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‘Biometrics is the future for credit card security’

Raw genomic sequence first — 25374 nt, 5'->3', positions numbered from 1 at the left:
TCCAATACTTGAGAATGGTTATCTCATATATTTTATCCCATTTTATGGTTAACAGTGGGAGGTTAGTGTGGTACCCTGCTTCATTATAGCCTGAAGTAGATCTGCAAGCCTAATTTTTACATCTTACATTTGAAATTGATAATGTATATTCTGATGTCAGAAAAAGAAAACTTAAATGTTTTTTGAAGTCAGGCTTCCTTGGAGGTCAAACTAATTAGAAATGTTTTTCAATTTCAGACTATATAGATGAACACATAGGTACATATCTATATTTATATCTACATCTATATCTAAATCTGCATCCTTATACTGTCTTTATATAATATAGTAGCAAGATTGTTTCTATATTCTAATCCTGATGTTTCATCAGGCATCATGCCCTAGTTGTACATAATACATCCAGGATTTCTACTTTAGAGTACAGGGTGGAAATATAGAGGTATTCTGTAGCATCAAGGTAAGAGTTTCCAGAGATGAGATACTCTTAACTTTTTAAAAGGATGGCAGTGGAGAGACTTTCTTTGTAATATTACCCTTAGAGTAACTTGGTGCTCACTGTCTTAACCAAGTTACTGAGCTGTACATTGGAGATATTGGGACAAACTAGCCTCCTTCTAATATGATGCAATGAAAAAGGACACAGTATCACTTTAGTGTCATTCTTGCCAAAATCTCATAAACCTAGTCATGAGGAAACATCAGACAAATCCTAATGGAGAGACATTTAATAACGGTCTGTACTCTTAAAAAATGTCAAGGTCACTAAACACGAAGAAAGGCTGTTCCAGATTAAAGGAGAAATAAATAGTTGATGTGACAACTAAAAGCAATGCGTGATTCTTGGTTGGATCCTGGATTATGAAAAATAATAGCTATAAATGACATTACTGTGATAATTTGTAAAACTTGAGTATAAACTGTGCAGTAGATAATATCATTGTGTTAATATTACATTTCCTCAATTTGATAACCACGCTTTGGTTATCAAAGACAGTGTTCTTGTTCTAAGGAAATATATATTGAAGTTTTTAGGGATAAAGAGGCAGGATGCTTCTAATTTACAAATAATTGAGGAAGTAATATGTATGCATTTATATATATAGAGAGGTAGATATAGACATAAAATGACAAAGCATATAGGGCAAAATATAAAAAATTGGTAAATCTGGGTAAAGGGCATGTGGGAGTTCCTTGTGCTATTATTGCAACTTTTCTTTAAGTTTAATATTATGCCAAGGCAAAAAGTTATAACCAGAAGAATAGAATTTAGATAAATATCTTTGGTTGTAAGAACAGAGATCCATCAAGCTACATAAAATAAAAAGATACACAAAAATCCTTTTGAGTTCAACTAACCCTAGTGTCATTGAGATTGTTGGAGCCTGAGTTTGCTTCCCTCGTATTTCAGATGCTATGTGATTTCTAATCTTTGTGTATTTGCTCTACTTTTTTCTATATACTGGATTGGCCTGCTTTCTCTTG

Mastercard’s global head of cyber security tells The Daily Telegraph's journalist Natasha Bernal how tech advances are driven by demand from consumers. Ajay Bhalla is in the business of predicting the future. His mission for the last four years has been almost inconceivable: to guarantee the security of more than 70bn transactions processed every day. Technology built by Bhalla’s team is able to predict when fraudsters will try to steal credit card details and alert the bank in advance so transactions can be blocked. “We are getting into predicting what card number could get compromised in future,” he explains. “We have solutions for early detection now which advise a bank in advance, saying that we believe based on the statistics and data that we have seen that these cards are going to present a problem. It’s being used by banks globally.” Mastercard’s obsessive drive to stop hackers with predictive technology has already produced results, he claims. “It has to date stopped $5bn (£3.9bn) in fraud, not to mention consumer pain,” says Bhalla. The objective is to develop a system so impermeable that hackers simply can’t figure out how to break into it – something he has worked on since he took the role in 2014. Late last year, Bhalla’s company entered into a partnership with Microsoft to develop a “digital identity”, the online equivalent of a passport that would allow people to verify their identity on email, social media and government services. This could replace documents including driving licences, passports or national insurance numbers.

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